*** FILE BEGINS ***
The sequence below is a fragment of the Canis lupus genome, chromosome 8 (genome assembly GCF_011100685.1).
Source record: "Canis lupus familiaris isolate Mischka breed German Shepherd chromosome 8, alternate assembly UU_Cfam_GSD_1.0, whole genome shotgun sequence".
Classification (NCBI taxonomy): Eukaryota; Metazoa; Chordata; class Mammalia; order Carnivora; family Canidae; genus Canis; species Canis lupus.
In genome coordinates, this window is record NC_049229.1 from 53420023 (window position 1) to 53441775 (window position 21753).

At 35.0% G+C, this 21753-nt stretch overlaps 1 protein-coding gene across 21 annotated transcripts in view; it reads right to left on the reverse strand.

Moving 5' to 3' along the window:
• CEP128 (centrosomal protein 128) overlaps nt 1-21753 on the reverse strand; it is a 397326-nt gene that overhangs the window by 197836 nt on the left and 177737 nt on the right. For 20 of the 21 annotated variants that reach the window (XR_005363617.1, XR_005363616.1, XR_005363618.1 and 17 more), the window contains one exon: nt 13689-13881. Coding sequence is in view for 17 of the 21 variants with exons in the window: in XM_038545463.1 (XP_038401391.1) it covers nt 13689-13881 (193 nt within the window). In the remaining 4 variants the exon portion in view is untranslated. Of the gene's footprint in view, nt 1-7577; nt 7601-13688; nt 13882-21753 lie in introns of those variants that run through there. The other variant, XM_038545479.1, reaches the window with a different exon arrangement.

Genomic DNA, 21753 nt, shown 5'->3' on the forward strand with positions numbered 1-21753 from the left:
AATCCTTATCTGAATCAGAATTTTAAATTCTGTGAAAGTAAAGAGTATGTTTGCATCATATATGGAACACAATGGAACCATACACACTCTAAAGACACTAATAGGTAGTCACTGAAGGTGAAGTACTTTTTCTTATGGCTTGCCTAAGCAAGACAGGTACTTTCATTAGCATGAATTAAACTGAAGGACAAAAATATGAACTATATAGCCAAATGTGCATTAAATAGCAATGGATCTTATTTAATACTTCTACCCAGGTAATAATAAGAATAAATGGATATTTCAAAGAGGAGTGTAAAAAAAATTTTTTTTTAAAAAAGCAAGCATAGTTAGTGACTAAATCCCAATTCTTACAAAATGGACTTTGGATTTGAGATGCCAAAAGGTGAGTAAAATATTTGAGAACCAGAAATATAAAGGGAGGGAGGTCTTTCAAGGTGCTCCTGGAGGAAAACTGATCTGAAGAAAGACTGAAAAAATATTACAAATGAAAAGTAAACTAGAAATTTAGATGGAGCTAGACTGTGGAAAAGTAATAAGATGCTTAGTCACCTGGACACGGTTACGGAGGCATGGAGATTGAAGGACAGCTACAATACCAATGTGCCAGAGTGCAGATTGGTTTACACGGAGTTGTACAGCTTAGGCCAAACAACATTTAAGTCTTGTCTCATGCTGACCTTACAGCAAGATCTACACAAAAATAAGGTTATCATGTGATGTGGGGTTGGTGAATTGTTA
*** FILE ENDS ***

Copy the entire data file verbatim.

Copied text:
The sequence below is a fragment of the Canis lupus genome, chromosome 8 (genome assembly GCF_011100685.1).
Source record: "Canis lupus familiaris isolate Mischka breed German Shepherd chromosome 8, alternate assembly UU_Cfam_GSD_1.0, whole genome shotgun sequence".
Classification (NCBI taxonomy): Eukaryota; Metazoa; Chordata; class Mammalia; order Carnivora; family Canidae; genus Canis; species Canis lupus.
In genome coordinates, this window is record NC_049229.1 from 53420023 (window position 1) to 53441775 (window position 21753).

At 35.0% G+C, this 21753-nt stretch overlaps 1 protein-coding gene across 21 annotated transcripts in view; it reads right to left on the reverse strand.

Moving 5' to 3' along the window:
• CEP128 (centrosomal protein 128) overlaps nt 1-21753 on the reverse strand; it is a 397326-nt gene that overhangs the window by 197836 nt on the left and 177737 nt on the right. For 20 of the 21 annotated variants that reach the window (XR_005363617.1, XR_005363616.1, XR_005363618.1 and 17 more), the window contains one exon: nt 13689-13881. Coding sequence is in view for 17 of the 21 variants with exons in the window: in XM_038545463.1 (XP_038401391.1) it covers nt 13689-13881 (193 nt within the window). In the remaining 4 variants the exon portion in view is untranslated. Of the gene's footprint in view, nt 1-7577; nt 7601-13688; nt 13882-21753 lie in introns of those variants that run through there. The other variant, XM_038545479.1, reaches the window with a different exon arrangement.

Genomic DNA, 21753 nt, shown 5'->3' on the forward strand with positions numbered 1-21753 from the left:
AATCCTTATCTGAATCAGAATTTTAAATTCTGTGAAAGTAAAGAGTATGTTTGCATCATATATGGAACACAATGGAACCATACACACTCTAAAGACACTAATAGGTAGTCACTGAAGGTGAAGTACTTTTTCTTATGGCTTGCCTAAGCAAGACAGGTACTTTCATTAGCATGAATTAAACTGAAGGACAAAAATATGAACTATATAGCCAAATGTGCATTAAATAGCAATGGATCTTATTTAATACTTCTACCCAGGTAATAATAAGAATAAATGGATATTTCAAAGAGGAGTGTAAAAAAAATTTTTTTTTAAAAAAGCAAGCATAGTTAGTGACTAAATCCCAATTCTTACAAAATGGACTTTGGATTTGAGATGCCAAAAGGTGAGTAAAATATTTGAGAACCAGAAATATAAAGGGAGGGAGGTCTTTCAAGGTGCTCCTGGAGGAAAACTGATCTGAAGAAAGACTGAAAAAATATTACAAATGAAAAGTAAACTAGAAATTTAGATGGAGCTAGACTGTGGAAAAGTAATAAGATGCTTAGTCACCTGGACACGGTTACGGAGGCATGGAGATTGAAGGACAGCTACAATACCAATGTGCCAGAGTGCAGATTGGTTTACACGGAGTTGTACAGCTTAGGCCAAACAACATTTAAGTCTTGTCTCATGCTGACCTTACAGCAAGATCTACACAAAAATAAGGTTATCATGTGATGTGGGGTTGGTGAATTGTTA